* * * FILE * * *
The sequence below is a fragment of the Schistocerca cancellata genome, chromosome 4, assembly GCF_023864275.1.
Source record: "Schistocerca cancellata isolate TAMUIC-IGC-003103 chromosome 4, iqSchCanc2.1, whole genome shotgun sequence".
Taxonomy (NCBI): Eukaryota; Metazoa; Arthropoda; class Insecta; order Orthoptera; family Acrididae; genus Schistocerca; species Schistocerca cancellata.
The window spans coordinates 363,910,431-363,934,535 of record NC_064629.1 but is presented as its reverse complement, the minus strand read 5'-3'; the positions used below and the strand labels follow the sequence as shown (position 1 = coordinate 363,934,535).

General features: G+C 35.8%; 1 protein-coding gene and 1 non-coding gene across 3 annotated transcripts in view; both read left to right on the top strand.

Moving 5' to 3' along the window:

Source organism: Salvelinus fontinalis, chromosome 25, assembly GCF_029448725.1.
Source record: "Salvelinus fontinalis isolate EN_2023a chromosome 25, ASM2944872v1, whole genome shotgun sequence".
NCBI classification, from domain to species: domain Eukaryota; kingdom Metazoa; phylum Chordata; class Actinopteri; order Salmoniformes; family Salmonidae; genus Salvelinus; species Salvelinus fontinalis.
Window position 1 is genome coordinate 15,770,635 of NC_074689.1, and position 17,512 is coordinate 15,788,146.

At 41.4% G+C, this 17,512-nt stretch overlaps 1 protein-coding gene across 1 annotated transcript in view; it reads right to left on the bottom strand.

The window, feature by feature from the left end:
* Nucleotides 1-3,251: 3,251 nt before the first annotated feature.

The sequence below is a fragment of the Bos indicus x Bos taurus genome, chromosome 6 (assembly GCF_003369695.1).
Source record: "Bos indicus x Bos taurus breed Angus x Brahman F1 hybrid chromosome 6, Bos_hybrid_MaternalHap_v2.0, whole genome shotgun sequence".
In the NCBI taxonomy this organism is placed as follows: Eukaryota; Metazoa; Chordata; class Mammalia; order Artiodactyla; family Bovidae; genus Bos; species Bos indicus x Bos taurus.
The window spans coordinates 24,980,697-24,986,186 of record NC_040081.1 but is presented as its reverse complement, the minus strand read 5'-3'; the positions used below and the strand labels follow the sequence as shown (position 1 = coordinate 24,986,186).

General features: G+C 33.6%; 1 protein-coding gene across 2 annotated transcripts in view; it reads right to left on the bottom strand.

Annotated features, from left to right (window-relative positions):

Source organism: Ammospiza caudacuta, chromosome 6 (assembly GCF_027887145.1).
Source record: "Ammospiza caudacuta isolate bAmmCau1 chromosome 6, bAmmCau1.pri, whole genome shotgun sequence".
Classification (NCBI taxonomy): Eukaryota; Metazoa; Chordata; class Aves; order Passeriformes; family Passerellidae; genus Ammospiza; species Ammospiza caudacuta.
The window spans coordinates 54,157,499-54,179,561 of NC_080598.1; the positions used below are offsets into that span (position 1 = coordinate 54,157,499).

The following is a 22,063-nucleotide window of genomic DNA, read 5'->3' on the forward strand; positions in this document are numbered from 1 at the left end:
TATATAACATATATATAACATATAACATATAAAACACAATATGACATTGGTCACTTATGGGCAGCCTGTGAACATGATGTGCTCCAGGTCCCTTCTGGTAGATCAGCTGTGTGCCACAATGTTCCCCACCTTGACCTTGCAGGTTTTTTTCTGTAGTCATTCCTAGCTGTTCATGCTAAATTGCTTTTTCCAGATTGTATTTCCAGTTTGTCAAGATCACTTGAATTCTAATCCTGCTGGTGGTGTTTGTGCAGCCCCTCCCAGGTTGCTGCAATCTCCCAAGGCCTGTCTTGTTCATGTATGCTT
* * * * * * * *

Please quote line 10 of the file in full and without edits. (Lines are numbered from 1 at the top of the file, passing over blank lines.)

Window position 1 is genome coordinate 15,770,635 of NC_074689.1, and position 17,512 is coordinate 15,788,146.